“I didn’t want to go outside,” she says. “I was getting groceries delivered, ordering a lot of Amazon.”
Her rent in Logan Square was too expensive, so she moved first to Pilsen and then about a year and a half ago, to Oak Lawn, where she is closer to her family.
Agostini was also a songwriter and session musician, and Tapper has held onto all of his production equipment and musical instruments.
“It’s just been really hard for me to get rid of anything,” she says.
She keeps photographs of Agostini close by.
“I have two pictures on the wall right next to my bedroom door,” she says. “One is the height for Matteo to kiss. And the other is the height for [Violet] to kiss.”
One of Agostini’s acoustic guitars sits on a stand in her living room. The neck is kind of warped now, making it almost impossible to tune. But that doesn’t bother Matteo.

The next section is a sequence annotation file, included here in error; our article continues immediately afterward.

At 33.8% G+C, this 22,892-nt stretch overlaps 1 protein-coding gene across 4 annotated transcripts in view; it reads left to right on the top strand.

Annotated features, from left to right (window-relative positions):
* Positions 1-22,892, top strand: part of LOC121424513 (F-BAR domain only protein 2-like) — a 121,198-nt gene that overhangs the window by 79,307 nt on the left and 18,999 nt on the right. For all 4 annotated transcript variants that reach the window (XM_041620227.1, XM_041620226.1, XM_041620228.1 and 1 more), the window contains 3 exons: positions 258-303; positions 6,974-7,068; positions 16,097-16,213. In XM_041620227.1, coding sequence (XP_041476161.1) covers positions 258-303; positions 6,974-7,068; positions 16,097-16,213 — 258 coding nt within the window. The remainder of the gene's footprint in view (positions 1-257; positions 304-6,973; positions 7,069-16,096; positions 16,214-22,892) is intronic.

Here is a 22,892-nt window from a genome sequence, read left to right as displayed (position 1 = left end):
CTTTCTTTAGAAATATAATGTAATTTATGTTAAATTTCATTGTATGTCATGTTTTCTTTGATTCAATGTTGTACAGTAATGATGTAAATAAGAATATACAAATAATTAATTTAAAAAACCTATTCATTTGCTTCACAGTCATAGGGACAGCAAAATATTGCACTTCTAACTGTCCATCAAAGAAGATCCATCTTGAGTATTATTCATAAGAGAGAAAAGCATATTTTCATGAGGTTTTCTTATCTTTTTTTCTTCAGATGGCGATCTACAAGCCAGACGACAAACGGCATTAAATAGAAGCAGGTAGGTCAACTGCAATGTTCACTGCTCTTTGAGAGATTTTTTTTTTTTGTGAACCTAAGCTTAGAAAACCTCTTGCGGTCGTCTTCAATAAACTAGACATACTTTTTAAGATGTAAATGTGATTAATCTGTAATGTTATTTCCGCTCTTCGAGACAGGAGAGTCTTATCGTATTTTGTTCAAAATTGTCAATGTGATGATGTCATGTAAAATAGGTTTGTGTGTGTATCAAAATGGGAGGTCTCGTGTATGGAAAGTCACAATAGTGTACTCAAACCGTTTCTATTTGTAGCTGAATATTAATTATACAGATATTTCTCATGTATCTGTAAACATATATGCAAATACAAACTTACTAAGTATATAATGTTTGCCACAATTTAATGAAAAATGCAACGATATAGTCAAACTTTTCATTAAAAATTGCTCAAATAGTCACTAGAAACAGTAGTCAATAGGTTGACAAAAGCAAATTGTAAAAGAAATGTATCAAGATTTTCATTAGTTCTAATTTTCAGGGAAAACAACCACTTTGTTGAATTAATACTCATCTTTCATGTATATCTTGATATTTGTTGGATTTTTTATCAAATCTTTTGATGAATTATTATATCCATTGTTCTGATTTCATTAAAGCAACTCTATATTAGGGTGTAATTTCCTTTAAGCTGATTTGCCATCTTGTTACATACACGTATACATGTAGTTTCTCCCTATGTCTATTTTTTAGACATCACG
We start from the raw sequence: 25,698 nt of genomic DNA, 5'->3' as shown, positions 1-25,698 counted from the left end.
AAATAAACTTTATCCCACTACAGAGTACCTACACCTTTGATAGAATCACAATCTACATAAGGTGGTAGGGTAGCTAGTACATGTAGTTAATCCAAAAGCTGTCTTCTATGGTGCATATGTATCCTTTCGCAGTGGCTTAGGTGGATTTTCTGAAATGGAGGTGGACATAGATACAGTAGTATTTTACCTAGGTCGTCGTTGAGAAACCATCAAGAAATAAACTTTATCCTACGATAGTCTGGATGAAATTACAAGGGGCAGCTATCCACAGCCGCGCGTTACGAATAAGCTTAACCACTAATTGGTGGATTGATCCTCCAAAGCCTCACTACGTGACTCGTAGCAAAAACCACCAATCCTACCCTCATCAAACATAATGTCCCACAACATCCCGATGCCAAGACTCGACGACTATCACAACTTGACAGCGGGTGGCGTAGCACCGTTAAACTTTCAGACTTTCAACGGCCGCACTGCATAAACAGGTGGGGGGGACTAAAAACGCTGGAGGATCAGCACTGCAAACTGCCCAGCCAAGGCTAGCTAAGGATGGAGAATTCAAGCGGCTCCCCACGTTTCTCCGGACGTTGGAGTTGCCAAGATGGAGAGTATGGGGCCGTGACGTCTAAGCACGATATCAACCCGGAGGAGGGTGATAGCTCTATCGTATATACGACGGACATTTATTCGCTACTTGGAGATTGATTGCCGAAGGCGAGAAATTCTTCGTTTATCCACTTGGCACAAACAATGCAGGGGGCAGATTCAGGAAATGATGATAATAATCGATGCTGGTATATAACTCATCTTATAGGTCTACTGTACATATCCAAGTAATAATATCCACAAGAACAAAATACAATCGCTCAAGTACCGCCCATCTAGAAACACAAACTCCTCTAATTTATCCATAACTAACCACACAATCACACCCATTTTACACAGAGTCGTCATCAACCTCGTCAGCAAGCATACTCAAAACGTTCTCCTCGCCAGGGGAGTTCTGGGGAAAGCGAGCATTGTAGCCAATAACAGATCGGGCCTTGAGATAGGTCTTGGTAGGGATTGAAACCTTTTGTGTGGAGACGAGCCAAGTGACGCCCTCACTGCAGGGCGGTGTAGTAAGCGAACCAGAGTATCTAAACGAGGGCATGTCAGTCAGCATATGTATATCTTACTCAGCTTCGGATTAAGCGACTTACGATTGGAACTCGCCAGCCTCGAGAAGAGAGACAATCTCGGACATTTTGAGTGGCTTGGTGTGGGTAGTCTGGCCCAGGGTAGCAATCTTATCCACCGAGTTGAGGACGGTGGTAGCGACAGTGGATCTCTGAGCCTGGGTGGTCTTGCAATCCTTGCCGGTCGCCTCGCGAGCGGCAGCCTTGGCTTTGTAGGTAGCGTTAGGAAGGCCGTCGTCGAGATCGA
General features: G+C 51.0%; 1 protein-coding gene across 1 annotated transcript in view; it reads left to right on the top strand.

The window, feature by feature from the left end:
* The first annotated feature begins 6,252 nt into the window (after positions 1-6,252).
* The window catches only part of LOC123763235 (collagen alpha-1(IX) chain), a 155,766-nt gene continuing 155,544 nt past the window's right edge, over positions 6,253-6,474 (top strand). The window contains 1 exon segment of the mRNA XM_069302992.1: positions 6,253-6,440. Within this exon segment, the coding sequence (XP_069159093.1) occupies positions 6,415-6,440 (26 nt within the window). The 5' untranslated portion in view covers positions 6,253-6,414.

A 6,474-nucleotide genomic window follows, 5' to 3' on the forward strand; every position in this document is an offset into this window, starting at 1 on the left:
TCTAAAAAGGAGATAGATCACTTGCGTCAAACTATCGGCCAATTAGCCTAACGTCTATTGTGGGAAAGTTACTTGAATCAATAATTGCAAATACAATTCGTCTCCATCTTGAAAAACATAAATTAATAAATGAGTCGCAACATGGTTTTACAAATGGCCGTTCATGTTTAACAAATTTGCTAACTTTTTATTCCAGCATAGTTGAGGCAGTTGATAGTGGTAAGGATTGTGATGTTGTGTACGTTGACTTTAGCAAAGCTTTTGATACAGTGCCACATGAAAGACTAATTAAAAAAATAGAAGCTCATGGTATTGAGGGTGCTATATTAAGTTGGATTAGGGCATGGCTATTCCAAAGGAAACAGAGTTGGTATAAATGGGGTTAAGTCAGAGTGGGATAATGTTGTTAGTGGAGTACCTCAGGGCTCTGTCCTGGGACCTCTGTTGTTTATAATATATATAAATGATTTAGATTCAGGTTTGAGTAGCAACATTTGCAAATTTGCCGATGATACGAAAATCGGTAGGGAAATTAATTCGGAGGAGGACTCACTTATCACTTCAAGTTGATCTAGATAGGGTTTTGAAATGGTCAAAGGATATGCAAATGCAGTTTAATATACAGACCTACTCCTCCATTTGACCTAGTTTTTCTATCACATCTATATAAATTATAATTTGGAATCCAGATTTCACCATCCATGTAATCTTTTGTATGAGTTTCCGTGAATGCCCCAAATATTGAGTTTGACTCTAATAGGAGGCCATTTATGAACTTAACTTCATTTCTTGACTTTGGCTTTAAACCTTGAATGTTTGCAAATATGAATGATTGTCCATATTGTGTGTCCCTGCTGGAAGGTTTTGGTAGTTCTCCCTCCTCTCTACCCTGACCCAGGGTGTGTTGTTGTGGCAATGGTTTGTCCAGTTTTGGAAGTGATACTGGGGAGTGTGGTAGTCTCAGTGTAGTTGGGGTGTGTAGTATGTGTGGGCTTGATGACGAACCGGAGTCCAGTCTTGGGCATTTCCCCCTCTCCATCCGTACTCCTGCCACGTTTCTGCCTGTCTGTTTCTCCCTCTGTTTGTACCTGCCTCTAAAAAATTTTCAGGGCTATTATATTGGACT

“He comes by and strums the strings all the time,” Tapper says. “I wonder what his father would say. That’s what’s on my mind all the time. I wish I could ask him what he thinks of his son. And I just can’t.”
‘It’s very frustrating’
Brenda Parker knew she wanted to avoid going to a hospital. The 63-year-old South Shore resident says she never considered seeking emergency care when she got sick with COVID in May 2021.
That’s because her son’s father had died in a hospital from the coronavirus.
“When I got COVID, he took it really hard, and I was, like, ‘Well, I’m not going to be like your dad,” ’ Parker says.